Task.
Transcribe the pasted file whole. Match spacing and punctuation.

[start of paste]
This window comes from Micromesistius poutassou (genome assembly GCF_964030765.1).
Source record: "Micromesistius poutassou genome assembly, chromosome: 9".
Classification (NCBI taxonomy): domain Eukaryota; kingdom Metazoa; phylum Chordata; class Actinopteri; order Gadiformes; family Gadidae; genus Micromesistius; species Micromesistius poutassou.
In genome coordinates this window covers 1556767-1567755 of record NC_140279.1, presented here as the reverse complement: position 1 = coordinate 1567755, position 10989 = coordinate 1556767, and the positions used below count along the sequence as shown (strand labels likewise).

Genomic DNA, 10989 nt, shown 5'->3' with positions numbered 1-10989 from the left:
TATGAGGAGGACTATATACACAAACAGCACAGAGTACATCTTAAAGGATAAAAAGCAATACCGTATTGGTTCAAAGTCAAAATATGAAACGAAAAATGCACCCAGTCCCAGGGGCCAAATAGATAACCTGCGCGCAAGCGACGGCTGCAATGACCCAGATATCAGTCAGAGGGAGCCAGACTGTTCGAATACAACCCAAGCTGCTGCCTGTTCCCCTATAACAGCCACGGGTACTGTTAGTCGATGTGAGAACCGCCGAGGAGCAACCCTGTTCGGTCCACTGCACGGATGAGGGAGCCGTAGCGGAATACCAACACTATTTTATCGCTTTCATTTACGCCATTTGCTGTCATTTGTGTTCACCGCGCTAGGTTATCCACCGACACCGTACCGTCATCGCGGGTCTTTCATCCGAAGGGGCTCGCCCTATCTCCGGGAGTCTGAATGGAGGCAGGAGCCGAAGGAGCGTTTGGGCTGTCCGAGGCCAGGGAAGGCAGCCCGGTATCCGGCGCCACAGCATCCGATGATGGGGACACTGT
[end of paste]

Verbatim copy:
This window comes from Micromesistius poutassou (genome assembly GCF_964030765.1).
Source record: "Micromesistius poutassou genome assembly, chromosome: 9".
Classification (NCBI taxonomy): domain Eukaryota; kingdom Metazoa; phylum Chordata; class Actinopteri; order Gadiformes; family Gadidae; genus Micromesistius; species Micromesistius poutassou.
In genome coordinates this window covers 1556767-1567755 of record NC_140279.1, presented here as the reverse complement: position 1 = coordinate 1567755, position 10989 = coordinate 1556767, and the positions used below count along the sequence as shown (strand labels likewise).

Genomic DNA, 10989 nt, shown 5'->3' with positions numbered 1-10989 from the left:
TATGAGGAGGACTATATACACAAACAGCACAGAGTACATCTTAAAGGATAAAAAGCAATACCGTATTGGTTCAAAGTCAAAATATGAAACGAAAAATGCACCCAGTCCCAGGGGCCAAATAGATAACCTGCGCGCAAGCGACGGCTGCAATGACCCAGATATCAGTCAGAGGGAGCCAGACTGTTCGAATACAACCCAAGCTGCTGCCTGTTCCCCTATAACAGCCACGGGTACTGTTAGTCGATGTGAGAACCGCCGAGGAGCAACCCTGTTCGGTCCACTGCACGGATGAGGGAGCCGTAGCGGAATACCAACACTATTTTATCGCTTTCATTTACGCCATTTGCTGTCATTTGTGTTCACCGCGCTAGGTTATCCACCGACACCGTACCGTCATCGCGGGTCTTTCATCCGAAGGGGCTCGCCCTATCTCCGGGAGTCTGAATGGAGGCAGGAGCCGAAGGAGCGTTTGGGCTGTCCGAGGCCAGGGAAGGCAGCCCGGTATCCGGCGCCACAGCATCCGATGATGGGGACACTGT